the new, improved american imperialism, or there aren’t really modeling jobs in the u.s.

The new issue of The Nation has an article by Indian author Arundhati Roy that you may find of interest. Here’s a clip:

In this new age of empire, when nothing is as it appears to be, executives of concerned companies are allowed to influence foreign policy decisions. The Center for Public Integrity in Washington found that at least nine out of the thirty members of the Bush Administration’s Defense Policy Board were connected to companies that were awarded military contracts for $76 billion between 2001 and 2002. George Shultz, former Secretary of State, was chairman of the Committee for the Liberation of Iraq. He is also on the board of directors of the Bechtel Group. When asked about a conflict of interest in the case of war in Iraq he said, “I don’t know that Bechtel would particularly benefit from it. But if there’s work to be done, Bechtel is the type of company that could do it. But nobody looks at it as something you benefit from.” In April 2003, Bechtel signed a $680 million contract for reconstruction.

The article ends with an appeal for the international community, all those millions of people around the world who marched in protest against the war in Iraq, to focus on just a few corporate targets and to destroy them. Heres another quote:

I suggest we choose by some means two of the major corporations that are profiting from the destruction of Iraq. We could then list every project they are involved in. We could locate their offices in every city and every country across the world. We could go after them. We could shut them down. It’s a question of bringing our collective wisdom and experience of past struggles to bear on a single target. It’s a question of the desire to win.

Its an interesting thought, but I wonder if its one that will resonate with people in India, the US and everywhere else in between? Is Roy enough of figure to make something like this work? Will she take the next step and identify these targets and detail their holdings? Itll be interesting to see if anything comes of this.

It was odd – I followed my reading of Roys article on American corporate imperialism with a story from this weeks New York Times Magazine on the rapidly expanding international trade in sex slaves. The two pieces compliment one another in a sick kind of way. Both offer terribly depressing views of a world in which the line separating the haves and the have-nots is becoming increasingly well defined…. The bottom line is that commercialized nations are not just consuming resources, but people at an alarming rate Heres a clip that illustrates just how business-like these sex slave operations are run:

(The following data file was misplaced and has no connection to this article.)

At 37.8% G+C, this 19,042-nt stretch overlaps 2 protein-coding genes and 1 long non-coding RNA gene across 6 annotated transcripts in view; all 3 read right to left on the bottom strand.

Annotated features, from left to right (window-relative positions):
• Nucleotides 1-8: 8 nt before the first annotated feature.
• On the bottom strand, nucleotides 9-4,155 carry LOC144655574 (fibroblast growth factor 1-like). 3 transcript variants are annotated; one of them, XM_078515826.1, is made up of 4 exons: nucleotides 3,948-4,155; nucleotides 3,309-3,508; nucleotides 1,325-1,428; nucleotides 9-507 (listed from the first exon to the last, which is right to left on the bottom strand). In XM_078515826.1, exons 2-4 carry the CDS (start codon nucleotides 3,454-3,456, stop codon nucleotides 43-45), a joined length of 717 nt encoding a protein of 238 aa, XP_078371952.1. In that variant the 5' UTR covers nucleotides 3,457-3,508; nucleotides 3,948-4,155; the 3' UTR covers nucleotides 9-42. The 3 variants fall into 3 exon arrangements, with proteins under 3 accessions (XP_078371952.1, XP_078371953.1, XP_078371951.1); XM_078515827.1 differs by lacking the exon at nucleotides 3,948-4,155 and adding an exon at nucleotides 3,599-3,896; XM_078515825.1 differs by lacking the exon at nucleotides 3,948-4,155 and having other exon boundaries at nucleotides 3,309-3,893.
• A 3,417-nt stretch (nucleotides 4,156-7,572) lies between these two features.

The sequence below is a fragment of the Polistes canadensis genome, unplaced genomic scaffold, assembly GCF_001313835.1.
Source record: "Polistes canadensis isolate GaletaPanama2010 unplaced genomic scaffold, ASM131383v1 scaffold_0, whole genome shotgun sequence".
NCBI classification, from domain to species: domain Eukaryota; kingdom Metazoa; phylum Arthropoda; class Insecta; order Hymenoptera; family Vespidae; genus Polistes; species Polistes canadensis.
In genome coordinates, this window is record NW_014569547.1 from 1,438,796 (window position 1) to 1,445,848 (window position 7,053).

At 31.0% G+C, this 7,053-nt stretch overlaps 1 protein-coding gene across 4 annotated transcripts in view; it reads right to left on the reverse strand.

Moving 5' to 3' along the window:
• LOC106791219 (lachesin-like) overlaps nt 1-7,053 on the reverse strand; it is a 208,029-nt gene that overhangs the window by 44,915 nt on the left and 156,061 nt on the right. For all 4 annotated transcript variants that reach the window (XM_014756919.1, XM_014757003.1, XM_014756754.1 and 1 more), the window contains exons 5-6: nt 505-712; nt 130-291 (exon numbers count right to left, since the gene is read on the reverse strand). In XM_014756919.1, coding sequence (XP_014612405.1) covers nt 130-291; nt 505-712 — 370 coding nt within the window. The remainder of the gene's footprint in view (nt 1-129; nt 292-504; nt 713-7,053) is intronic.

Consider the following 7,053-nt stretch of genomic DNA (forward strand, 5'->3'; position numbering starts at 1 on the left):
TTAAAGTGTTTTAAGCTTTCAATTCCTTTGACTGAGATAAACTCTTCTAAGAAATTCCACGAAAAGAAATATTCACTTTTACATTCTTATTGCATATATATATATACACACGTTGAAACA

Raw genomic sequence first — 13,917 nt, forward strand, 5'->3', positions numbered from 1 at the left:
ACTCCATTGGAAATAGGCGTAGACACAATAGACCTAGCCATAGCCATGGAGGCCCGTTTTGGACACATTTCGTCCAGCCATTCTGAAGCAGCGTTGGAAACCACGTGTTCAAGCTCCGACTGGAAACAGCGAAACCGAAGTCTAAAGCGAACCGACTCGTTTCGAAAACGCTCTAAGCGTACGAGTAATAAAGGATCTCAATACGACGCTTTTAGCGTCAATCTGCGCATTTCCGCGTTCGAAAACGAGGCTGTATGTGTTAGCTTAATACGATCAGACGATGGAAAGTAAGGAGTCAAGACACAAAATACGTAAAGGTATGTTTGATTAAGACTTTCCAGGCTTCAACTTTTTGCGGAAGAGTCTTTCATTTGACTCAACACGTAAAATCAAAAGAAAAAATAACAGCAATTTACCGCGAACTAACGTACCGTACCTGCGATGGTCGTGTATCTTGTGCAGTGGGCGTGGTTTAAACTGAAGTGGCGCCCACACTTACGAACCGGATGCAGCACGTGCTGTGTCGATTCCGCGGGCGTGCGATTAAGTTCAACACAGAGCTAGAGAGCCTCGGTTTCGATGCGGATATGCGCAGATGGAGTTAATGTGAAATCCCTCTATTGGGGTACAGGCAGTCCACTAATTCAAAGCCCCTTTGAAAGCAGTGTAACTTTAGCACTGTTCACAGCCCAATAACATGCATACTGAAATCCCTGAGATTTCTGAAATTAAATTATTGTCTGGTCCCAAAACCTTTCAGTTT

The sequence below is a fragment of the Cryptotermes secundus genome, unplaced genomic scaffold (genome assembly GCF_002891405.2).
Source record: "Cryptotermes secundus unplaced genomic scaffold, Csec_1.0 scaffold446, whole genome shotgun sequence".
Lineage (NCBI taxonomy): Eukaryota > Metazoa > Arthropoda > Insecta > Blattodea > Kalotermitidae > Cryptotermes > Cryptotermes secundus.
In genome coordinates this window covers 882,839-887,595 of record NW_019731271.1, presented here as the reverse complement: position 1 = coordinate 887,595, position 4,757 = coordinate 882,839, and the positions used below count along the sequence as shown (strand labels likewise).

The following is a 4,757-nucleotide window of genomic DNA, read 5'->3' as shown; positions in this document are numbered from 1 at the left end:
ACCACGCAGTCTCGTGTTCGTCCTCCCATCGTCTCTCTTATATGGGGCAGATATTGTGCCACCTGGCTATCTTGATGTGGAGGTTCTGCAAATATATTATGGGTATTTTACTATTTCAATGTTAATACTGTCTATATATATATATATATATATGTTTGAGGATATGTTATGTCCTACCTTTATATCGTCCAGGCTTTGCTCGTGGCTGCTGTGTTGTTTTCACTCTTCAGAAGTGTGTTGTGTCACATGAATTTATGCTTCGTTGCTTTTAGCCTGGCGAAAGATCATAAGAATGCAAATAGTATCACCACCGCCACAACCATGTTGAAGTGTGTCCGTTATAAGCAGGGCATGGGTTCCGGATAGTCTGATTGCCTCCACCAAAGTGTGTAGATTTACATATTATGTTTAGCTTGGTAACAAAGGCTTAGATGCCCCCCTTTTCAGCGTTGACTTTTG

The Eastern European trafficking operations, from entrapment to transport, tend to be well-oiled monoethnic machines. One notorious Ukrainian ring, which has since been broken up, was run by Tetyana Komisaruk and Serge Mezheritsky. One of their last transactions, according to Daniel Saunders, an assistant U.S. attorney in Los Angeles, took place in late June 2000 at the Hard Rock Cafe in Tijuana. Around dinnertime, a buyer named Gordey Vinitsky walked in. He was followed shortly after by Komisaruk’s husband, Valery, who led Vinitsky out to the parking lot and to a waiting van. Inside the van were six Ukrainian women in their late teens and early 20’s. They had been promised jobs as models and baby sitters in the glamorous United States, and they probably had no idea why they were sitting in a van in a backwater like Tijuana in the early evening. Vinitsky pointed into the van at two of the women and said he’d take them for $10,000 each. Valery drove the young women to a gated villa 20 minutes away in Rosarito, a Mexican honky-tonk tourist trap in Baja California. They were kept there until July 4, when they were delivered to San Diego by boat and distributed to their buyers, including Vinitsky, who claimed his two ”purchases.”

I wonder if we can make it easier for sex slaves to make it into the country the same way were trying to make it easier for migrant workers to make it into the country Remember, its all about the cheap labor.

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